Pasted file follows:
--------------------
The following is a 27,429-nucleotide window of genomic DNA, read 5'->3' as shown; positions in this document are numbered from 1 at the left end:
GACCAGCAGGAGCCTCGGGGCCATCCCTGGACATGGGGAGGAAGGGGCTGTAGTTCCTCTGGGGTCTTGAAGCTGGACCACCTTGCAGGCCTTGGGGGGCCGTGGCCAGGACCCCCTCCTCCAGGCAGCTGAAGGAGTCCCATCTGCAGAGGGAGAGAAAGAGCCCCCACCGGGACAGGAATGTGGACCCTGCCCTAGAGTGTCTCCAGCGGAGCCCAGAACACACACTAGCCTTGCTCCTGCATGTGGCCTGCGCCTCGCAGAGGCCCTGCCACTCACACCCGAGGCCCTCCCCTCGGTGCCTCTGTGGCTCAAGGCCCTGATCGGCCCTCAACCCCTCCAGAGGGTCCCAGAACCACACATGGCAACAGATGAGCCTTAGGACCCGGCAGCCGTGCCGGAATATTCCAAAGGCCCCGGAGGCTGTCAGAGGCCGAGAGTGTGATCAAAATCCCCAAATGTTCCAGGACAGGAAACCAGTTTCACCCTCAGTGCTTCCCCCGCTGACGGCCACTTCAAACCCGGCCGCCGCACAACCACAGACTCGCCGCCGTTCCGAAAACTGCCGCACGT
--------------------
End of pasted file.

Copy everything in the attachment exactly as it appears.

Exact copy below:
The following is a 27,429-nucleotide window of genomic DNA, read 5'->3' as shown; positions in this document are numbered from 1 at the left end:
GACCAGCAGGAGCCTCGGGGCCATCCCTGGACATGGGGAGGAAGGGGCTGTAGTTCCTCTGGGGTCTTGAAGCTGGACCACCTTGCAGGCCTTGGGGGGCCGTGGCCAGGACCCCCTCCTCCAGGCAGCTGAAGGAGTCCCATCTGCAGAGGGAGAGAAAGAGCCCCCACCGGGACAGGAATGTGGACCCTGCCCTAGAGTGTCTCCAGCGGAGCCCAGAACACACACTAGCCTTGCTCCTGCATGTGGCCTGCGCCTCGCAGAGGCCCTGCCACTCACACCCGAGGCCCTCCCCTCGGTGCCTCTGTGGCTCAAGGCCCTGATCGGCCCTCAACCCCTCCAGAGGGTCCCAGAACCACACATGGCAACAGATGAGCCTTAGGACCCGGCAGCCGTGCCGGAATATTCCAAAGGCCCCGGAGGCTGTCAGAGGCCGAGAGTGTGATCAAAATCCCCAAATGTTCCAGGACAGGAAACCAGTTTCACCCTCAGTGCTTCCCCCGCTGACGGCCACTTCAAACCCGGCCGCCGCACAACCACAGACTCGCCGCCGTTCCGAAAACTGCCGCACGT